“A better objective may be to match the appropriate response to the type of service call.”

The report acknowledges that crime rates are “obvious indicators” of police performance, but only address one area of an officer’s duties. “Police officers spend only 10 to 15 percent of their time dealing with the kinds of major crimes tracked in police statistics.”

Numbers also are cyclical, reducing the significance of short-term comparisons, the document points out, adding that it may be fairer to use crime rates to measure how an area is doing in addressing crime rather than to judge a department’s performance.

“Reducing crime rates in most areas will require more than efficient police operations and resources. Crime reduction efforts may always fall short without crime preventative programs which address conditions of poverty and drug dependency and which promote strong neighborhoods, job and educational opportunity and community design.”

Mitch Barker, executive director of the Washington Association of Sheriffs and Police Chiefs, said in an interview with the Union-Bulletin the report is as valid today as in 1994 when it was published.

He declined to comment on or speculate whether law enforcement staffing levels in our local area are appropriate given the immense complexity of the issue and his lack of direct knowledge about Walla Walla County.

But in general, providing law enforcement services is extremely expensive and it’s common for agencies to feel the budget pinch, Barker said.

“Part of (determining a level of service) is managing expectations of your citizens,” he added.

For example, it could appear much cheaper for a community to decide it doesn’t want to pay for certain types of enforcement. Perhaps in lean budget years an agency might forego investigating identity thefts or other property crimes of which there is no suspect or the dollar loss is under a certain amount.

But such decisions come with a price tag of their own, Barker pointed out.

“If you’ve been on vacation for a couple of weeks and your barbecue is missing, you probably don’t need a quick response. But if you’ve been a citizen there for 35 years, paid your taxes and never have called police, you probably want your money’s worth.”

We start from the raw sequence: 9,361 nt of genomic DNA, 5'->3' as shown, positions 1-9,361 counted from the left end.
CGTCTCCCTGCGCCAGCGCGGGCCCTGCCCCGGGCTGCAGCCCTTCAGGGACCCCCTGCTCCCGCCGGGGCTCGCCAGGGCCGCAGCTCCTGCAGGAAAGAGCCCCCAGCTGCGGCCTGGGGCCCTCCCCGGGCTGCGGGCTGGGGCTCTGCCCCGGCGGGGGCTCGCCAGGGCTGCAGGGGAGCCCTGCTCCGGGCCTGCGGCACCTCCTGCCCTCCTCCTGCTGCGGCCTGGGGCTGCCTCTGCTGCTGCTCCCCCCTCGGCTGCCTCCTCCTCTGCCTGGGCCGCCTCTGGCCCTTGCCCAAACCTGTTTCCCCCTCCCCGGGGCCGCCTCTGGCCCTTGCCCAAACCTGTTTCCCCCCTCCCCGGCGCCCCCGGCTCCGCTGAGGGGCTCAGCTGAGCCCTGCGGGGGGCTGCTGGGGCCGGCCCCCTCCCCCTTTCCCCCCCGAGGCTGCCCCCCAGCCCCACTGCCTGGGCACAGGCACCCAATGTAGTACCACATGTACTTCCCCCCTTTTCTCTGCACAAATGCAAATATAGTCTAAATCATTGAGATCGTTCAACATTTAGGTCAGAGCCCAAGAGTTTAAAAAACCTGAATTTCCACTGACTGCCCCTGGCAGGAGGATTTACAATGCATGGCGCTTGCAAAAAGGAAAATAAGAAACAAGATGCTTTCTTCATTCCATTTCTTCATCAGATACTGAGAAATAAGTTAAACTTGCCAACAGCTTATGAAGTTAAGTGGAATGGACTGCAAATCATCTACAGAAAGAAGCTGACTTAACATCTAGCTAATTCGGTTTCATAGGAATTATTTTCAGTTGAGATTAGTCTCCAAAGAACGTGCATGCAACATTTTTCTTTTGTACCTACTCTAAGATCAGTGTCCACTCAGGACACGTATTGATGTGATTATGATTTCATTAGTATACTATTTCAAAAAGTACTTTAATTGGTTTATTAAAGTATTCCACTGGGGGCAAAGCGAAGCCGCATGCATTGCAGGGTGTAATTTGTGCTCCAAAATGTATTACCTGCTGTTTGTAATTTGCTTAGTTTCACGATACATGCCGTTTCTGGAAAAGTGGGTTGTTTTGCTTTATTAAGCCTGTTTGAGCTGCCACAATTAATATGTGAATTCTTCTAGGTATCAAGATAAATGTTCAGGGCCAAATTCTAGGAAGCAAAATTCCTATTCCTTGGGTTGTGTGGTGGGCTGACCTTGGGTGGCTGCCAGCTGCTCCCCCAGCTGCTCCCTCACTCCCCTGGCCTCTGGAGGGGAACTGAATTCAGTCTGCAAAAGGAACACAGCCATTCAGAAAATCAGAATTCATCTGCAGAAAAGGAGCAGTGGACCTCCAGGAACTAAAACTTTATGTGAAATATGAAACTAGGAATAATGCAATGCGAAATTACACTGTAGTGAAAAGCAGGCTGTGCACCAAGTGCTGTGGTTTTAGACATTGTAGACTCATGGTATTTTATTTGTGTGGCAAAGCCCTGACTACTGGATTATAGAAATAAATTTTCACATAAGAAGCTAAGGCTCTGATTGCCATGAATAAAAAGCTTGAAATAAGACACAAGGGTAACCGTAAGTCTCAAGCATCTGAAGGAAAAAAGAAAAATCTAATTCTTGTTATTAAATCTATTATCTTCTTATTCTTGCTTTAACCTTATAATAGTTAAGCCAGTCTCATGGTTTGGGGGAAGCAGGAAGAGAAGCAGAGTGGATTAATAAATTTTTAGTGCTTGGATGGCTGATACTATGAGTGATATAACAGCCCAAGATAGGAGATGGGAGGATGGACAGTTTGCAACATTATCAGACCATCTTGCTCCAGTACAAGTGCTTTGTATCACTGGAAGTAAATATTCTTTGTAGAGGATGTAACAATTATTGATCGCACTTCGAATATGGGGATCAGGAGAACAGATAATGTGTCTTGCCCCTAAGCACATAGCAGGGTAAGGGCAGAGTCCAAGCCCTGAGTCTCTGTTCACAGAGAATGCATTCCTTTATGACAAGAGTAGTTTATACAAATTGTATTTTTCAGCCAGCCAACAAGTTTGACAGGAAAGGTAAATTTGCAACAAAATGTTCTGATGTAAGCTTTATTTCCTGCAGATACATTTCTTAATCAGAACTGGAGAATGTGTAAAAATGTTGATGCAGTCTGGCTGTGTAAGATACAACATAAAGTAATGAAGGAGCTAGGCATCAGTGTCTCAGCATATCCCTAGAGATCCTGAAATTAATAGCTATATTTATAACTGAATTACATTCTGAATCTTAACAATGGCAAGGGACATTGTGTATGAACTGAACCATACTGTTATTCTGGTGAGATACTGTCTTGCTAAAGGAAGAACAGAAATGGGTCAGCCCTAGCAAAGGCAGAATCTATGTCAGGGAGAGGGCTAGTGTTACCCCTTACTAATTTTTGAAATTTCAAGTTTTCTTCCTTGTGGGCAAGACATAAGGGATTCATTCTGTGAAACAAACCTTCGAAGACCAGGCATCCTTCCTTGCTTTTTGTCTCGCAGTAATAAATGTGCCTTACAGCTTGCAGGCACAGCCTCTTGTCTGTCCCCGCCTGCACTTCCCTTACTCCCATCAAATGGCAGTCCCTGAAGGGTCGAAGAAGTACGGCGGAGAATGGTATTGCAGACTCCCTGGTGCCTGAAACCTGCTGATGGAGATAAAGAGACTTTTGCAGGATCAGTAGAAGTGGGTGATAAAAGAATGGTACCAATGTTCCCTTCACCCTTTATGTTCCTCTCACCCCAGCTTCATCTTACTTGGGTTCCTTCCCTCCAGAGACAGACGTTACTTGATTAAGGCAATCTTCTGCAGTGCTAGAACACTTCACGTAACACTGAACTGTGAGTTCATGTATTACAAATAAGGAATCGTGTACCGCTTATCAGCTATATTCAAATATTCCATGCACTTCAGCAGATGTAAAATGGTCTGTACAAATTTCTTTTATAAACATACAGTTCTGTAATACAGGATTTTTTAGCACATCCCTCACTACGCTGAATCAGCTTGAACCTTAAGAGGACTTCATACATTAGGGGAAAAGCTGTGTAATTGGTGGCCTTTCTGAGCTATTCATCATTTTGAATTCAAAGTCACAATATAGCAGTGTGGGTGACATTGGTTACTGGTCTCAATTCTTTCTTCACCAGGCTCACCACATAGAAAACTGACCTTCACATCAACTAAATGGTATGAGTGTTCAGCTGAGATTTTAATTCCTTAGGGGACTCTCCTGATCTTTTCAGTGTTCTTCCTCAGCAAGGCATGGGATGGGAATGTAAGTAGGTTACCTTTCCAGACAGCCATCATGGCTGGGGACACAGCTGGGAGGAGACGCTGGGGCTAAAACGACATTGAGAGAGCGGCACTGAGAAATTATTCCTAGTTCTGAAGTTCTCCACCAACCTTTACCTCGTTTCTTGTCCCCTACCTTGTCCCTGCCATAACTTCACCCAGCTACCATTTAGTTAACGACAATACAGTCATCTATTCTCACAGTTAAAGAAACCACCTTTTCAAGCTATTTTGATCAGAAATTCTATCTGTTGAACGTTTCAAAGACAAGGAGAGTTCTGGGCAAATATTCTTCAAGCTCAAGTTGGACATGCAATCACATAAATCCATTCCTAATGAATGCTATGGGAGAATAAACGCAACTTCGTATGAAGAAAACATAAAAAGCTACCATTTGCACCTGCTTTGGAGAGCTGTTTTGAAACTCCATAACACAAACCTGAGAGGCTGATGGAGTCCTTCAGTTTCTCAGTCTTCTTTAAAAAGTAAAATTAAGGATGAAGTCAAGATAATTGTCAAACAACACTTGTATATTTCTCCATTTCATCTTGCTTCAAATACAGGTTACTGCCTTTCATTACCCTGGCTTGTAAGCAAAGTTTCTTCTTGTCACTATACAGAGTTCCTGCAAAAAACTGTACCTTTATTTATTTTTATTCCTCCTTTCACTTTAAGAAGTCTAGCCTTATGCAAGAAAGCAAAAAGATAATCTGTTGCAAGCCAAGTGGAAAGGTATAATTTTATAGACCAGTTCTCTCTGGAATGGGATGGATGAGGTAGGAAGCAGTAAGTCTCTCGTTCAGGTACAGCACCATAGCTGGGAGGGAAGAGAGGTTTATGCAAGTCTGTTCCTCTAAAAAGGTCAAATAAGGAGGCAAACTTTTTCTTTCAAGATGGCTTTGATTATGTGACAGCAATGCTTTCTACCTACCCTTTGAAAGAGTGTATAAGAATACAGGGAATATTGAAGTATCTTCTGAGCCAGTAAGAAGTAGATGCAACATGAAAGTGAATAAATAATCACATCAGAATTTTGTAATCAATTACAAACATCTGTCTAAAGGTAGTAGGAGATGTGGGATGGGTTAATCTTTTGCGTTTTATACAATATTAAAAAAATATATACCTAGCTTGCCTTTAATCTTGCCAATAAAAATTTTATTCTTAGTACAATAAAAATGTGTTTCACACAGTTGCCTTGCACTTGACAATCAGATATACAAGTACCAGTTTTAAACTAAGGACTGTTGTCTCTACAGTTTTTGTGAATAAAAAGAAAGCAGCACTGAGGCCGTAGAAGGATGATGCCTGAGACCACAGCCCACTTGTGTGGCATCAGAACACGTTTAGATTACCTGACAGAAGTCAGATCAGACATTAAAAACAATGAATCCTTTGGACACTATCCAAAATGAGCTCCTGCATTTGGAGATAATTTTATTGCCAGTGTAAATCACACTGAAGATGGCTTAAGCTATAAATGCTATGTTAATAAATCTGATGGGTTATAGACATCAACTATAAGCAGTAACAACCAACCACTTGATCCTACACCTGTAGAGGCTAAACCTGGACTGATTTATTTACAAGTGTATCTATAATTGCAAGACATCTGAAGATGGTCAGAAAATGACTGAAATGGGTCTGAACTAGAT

Also, reducing the number of officers and services — only to possibly cut too far — can be pound-foolish. “Then you don’t have enough officers and have to start all over,” he said.

Police chiefs and sheriffs have a duty to ask for the amount of money they think they need, according to Barker.

“But ultimately it’s up to a community to decide what level of service — in all services, parks, fire or whatever. And there are no easy decisions,” he said.

“They’re all tough.”


Contributing Factors

Historically, the causes and origins of crime have been the subjects of investigation by many disciplines. Some factors that are known to affect the volume and type of crime occurring from place to place are:

  • Population density and degree of urbanization.
  • Variations in composition of the population, particularly youth concentration.
  • Stability of the population with respect to residents' mobility, commuting patterns and transient factors.
  • Modes of transportation and highway system.
  • Economic conditions, including median income, poverty level and job availability.
  • Cultural factors and educational, recreation and religious characteristics.
  • Family conditions with respect to divorce and family cohesiveness.
  • Climate
  • Effective strength of law enforcement agencies.
  • Administrative and investigative emphases of law enforcement.
  • Policies of other components of the criminal justice system (i.e., prosecutorial, judicial, correctional and probational).
  • Citizens' attitudes toward crime.
  • Crime reporting practices of the citizenry.

Source: FBI -- Caution Against Ranking